In this citation from Papias, the daughters of Philip are identified as the source of the story about a dead man who was raised to life. But who was the source of the story about Justus Barsabbas (cf. Acts 1:23)? Only a small speculative leap would connect the story to Aristion, since Papias identifies him as one of the sources of the stories he preserved.

Some manuscripts have material in the margins, consisting of pertinent snippets from the writings of revered authors. An Armenian copyist who knew about the story of Justus Barsabbas – told by Aristion to Papias, and mentioned by Eusebius – could add a margin-note next to 16:18, not to express the idea that all of 16:9-20 originated with Aristion, but simply as an abbreviated way of conveying that an instance of the fulfillment of 16:18 was related by Aristion.

Now picture an Armenian copyist hundreds of years later: he finds an ancient copy of the Gospels and decides to make a copy of it. He is aware, like many Armenian copyists, that the last 12 verses of Mark were rejected by Eusebius of Caesarea. He notices, in his exemplar, in the margin, the note “From Aristion the elder.” But instead of seeing it as a reference to the mention of Aristion in “Ecclesiastical History” 3:39, and connecting it specifically to 16:18, he misinterprets it to mean that the entire disputed passage is the work of Aristion, and so instead of keeping it in the margin, he reformats it as an interlinear gloss before 16:9.

Such a theory is of course theoretical, but it completely explains the evidence.

A little more info about Aristion: in the apocryphal composition known as the “Acts of Peter,” a character named Aristo is identified as a Christian from Puteoli (in Italy) who worked with Peter. And in the “Apostolic Constitutions” Book 7, ch. 4 (written in about 380, but based largely on earlier source-materials), the first three bishops of Smyrna (the city in Asia Minor) are listed as Aristo the first, then Strataeas the son of Lois, and the third Aristo.” Figuring that there was a father and a son, both named Aristo, who served as bishop at Smyrna, we have here in “Apostolic Constitutions” the reason why Ariston is referred to as the elder (to distinguish him from his son); we also see in “Acts of Peter” the reason why a bishop of Smyrna could be considered capable of supplying a supplement for the Gospel of Mark, inasmuch as “Acts of Peter” pictures Aristo working side-by-side with Peter in Rome, before moving to Smyrna.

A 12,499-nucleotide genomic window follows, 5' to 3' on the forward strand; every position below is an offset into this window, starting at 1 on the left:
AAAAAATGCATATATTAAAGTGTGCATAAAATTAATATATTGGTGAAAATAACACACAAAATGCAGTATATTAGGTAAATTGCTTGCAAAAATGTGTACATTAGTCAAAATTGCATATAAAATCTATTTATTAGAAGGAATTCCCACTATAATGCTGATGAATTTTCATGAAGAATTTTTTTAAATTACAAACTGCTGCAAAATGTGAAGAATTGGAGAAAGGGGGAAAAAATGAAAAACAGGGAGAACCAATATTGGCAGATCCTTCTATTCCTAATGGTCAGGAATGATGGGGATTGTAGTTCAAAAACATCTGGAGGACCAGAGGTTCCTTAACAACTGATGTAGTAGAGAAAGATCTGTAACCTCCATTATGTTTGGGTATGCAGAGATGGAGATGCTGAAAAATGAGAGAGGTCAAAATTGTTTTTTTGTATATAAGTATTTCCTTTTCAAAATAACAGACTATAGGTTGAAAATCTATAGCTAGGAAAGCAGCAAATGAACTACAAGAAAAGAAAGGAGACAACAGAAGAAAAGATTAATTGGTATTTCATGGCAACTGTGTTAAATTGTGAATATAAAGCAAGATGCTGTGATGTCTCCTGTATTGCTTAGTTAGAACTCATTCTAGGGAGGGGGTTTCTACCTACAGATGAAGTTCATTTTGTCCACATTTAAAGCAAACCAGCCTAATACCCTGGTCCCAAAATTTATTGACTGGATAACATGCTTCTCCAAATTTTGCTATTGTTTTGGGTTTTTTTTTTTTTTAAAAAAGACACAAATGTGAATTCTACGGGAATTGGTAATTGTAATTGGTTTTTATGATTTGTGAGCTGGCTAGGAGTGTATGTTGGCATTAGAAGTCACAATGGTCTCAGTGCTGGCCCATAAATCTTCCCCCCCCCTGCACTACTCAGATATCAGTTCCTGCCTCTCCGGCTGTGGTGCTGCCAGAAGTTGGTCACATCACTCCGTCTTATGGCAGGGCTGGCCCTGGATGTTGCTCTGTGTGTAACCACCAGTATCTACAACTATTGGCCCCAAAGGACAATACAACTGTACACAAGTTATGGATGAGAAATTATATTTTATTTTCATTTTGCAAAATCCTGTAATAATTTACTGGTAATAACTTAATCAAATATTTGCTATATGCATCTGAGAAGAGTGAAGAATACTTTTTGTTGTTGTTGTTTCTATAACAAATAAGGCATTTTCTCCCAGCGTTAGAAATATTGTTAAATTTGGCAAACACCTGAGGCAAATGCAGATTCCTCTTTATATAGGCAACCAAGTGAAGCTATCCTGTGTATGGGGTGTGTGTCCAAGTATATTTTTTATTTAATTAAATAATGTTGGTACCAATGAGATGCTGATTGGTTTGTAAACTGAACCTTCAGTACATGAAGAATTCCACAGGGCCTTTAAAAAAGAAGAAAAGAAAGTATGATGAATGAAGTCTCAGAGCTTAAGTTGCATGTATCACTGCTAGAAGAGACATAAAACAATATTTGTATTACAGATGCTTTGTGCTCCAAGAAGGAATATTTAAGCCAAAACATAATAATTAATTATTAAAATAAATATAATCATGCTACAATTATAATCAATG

Bottom line: the note in Matenadaran-2374 is almost certainly the result of (a) the copyist’s misunderstanding of a short marginal note that was originally intended to point out that 16:18 was fulfilled in a story from Aristion, combined with (b) the copyist’s awareness that Mark 16:9-20 was disputed.

Yours in Christ,

James Snapp, Jr.

Tony-Allen said...

No need to debate...t'was I who wrote the ending to Mark.

Jokes aside, good work on research on the part of both Anne and James ;)